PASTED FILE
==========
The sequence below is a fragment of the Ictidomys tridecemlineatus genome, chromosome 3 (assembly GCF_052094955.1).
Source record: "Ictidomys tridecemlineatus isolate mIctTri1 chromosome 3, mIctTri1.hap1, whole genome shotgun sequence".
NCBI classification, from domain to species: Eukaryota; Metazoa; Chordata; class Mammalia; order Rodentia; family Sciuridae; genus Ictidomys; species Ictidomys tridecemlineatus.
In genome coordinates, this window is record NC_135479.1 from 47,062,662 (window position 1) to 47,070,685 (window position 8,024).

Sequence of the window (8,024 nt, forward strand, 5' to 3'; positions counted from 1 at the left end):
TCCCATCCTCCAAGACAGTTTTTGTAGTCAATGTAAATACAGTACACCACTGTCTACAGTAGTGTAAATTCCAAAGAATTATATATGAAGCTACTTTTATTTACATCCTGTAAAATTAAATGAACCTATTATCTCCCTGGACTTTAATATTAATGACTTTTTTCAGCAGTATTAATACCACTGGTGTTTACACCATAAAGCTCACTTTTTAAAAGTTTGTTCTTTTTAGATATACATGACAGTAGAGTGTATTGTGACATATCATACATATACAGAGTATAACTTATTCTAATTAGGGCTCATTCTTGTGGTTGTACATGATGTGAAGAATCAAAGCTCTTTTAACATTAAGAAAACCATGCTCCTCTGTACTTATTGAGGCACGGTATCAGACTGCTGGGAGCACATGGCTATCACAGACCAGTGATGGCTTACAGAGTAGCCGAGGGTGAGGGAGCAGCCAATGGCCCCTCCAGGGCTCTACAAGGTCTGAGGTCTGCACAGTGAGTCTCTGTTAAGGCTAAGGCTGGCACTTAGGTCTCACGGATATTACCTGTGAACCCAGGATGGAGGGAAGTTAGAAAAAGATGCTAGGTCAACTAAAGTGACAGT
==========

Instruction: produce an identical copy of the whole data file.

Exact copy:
The sequence below is a fragment of the Ictidomys tridecemlineatus genome, chromosome 3 (assembly GCF_052094955.1).
Source record: "Ictidomys tridecemlineatus isolate mIctTri1 chromosome 3, mIctTri1.hap1, whole genome shotgun sequence".
NCBI classification, from domain to species: Eukaryota; Metazoa; Chordata; class Mammalia; order Rodentia; family Sciuridae; genus Ictidomys; species Ictidomys tridecemlineatus.
In genome coordinates, this window is record NC_135479.1 from 47,062,662 (window position 1) to 47,070,685 (window position 8,024).

Sequence of the window (8,024 nt, forward strand, 5' to 3'; positions counted from 1 at the left end):
TCCCATCCTCCAAGACAGTTTTTGTAGTCAATGTAAATACAGTACACCACTGTCTACAGTAGTGTAAATTCCAAAGAATTATATATGAAGCTACTTTTATTTACATCCTGTAAAATTAAATGAACCTATTATCTCCCTGGACTTTAATATTAATGACTTTTTTCAGCAGTATTAATACCACTGGTGTTTACACCATAAAGCTCACTTTTTAAAAGTTTGTTCTTTTTAGATATACATGACAGTAGAGTGTATTGTGACATATCATACATATACAGAGTATAACTTATTCTAATTAGGGCTCATTCTTGTGGTTGTACATGATGTGAAGAATCAAAGCTCTTTTAACATTAAGAAAACCATGCTCCTCTGTACTTATTGAGGCACGGTATCAGACTGCTGGGAGCACATGGCTATCACAGACCAGTGATGGCTTACAGAGTAGCCGAGGGTGAGGGAGCAGCCAATGGCCCCTCCAGGGCTCTACAAGGTCTGAGGTCTGCACAGTGAGTCTCTGTTAAGGCTAAGGCTGGCACTTAGGTCTCACGGATATTACCTGTGAACCCAGGATGGAGGGAAGTTAGAAAAAGATGCTAGGTCAACTAAAGTGACAGT